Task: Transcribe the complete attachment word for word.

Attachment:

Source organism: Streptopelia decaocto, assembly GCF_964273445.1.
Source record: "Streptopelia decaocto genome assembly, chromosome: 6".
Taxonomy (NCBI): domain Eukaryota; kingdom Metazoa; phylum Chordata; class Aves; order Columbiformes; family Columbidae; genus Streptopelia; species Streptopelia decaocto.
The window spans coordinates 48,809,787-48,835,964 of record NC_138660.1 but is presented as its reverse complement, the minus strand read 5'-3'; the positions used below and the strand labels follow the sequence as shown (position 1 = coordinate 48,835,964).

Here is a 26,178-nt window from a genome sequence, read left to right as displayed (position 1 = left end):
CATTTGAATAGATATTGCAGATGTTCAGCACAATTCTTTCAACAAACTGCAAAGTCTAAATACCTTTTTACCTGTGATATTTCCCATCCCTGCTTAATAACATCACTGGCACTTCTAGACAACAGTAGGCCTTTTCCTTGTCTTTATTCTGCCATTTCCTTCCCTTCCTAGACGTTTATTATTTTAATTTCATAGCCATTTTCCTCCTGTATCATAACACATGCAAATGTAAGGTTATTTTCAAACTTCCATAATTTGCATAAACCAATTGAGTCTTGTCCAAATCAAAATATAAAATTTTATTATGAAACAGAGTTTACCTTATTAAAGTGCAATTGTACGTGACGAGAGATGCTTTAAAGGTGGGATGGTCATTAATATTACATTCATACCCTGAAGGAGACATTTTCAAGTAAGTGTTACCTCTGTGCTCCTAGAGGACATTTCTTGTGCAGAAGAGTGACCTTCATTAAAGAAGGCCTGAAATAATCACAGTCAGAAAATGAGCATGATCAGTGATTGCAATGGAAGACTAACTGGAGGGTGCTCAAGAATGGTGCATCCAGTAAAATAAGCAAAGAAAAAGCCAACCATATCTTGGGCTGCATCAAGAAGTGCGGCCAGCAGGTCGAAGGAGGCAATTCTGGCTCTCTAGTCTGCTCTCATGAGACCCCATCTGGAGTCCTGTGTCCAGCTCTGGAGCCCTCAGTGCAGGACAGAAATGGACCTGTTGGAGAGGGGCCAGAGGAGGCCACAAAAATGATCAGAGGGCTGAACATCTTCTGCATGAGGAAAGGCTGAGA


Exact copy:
Source organism: Streptopelia decaocto, assembly GCF_964273445.1.
Source record: "Streptopelia decaocto genome assembly, chromosome: 6".
Taxonomy (NCBI): domain Eukaryota; kingdom Metazoa; phylum Chordata; class Aves; order Columbiformes; family Columbidae; genus Streptopelia; species Streptopelia decaocto.
The window spans coordinates 48,809,787-48,835,964 of record NC_138660.1 but is presented as its reverse complement, the minus strand read 5'-3'; the positions used below and the strand labels follow the sequence as shown (position 1 = coordinate 48,835,964).

Here is a 26,178-nt window from a genome sequence, read left to right as displayed (position 1 = left end):
CATTTGAATAGATATTGCAGATGTTCAGCACAATTCTTTCAACAAACTGCAAAGTCTAAATACCTTTTTACCTGTGATATTTCCCATCCCTGCTTAATAACATCACTGGCACTTCTAGACAACAGTAGGCCTTTTCCTTGTCTTTATTCTGCCATTTCCTTCCCTTCCTAGACGTTTATTATTTTAATTTCATAGCCATTTTCCTCCTGTATCATAACACATGCAAATGTAAGGTTATTTTCAAACTTCCATAATTTGCATAAACCAATTGAGTCTTGTCCAAATCAAAATATAAAATTTTATTATGAAACAGAGTTTACCTTATTAAAGTGCAATTGTACGTGACGAGAGATGCTTTAAAGGTGGGATGGTCATTAATATTACATTCATACCCTGAAGGAGACATTTTCAAGTAAGTGTTACCTCTGTGCTCCTAGAGGACATTTCTTGTGCAGAAGAGTGACCTTCATTAAAGAAGGCCTGAAATAATCACAGTCAGAAAATGAGCATGATCAGTGATTGCAATGGAAGACTAACTGGAGGGTGCTCAAGAATGGTGCATCCAGTAAAATAAGCAAAGAAAAAGCCAACCATATCTTGGGCTGCATCAAGAAGTGCGGCCAGCAGGTCGAAGGAGGCAATTCTGGCTCTCTAGTCTGCTCTCATGAGACCCCATCTGGAGTCCTGTGTCCAGCTCTGGAGCCCTCAGTGCAGGACAGAAATGGACCTGTTGGAGAGGGGCCAGAGGAGGCCACAAAAATGATCAGAGGGCTGAACATCTTCTGCATGAGGAAAGGCTGAGA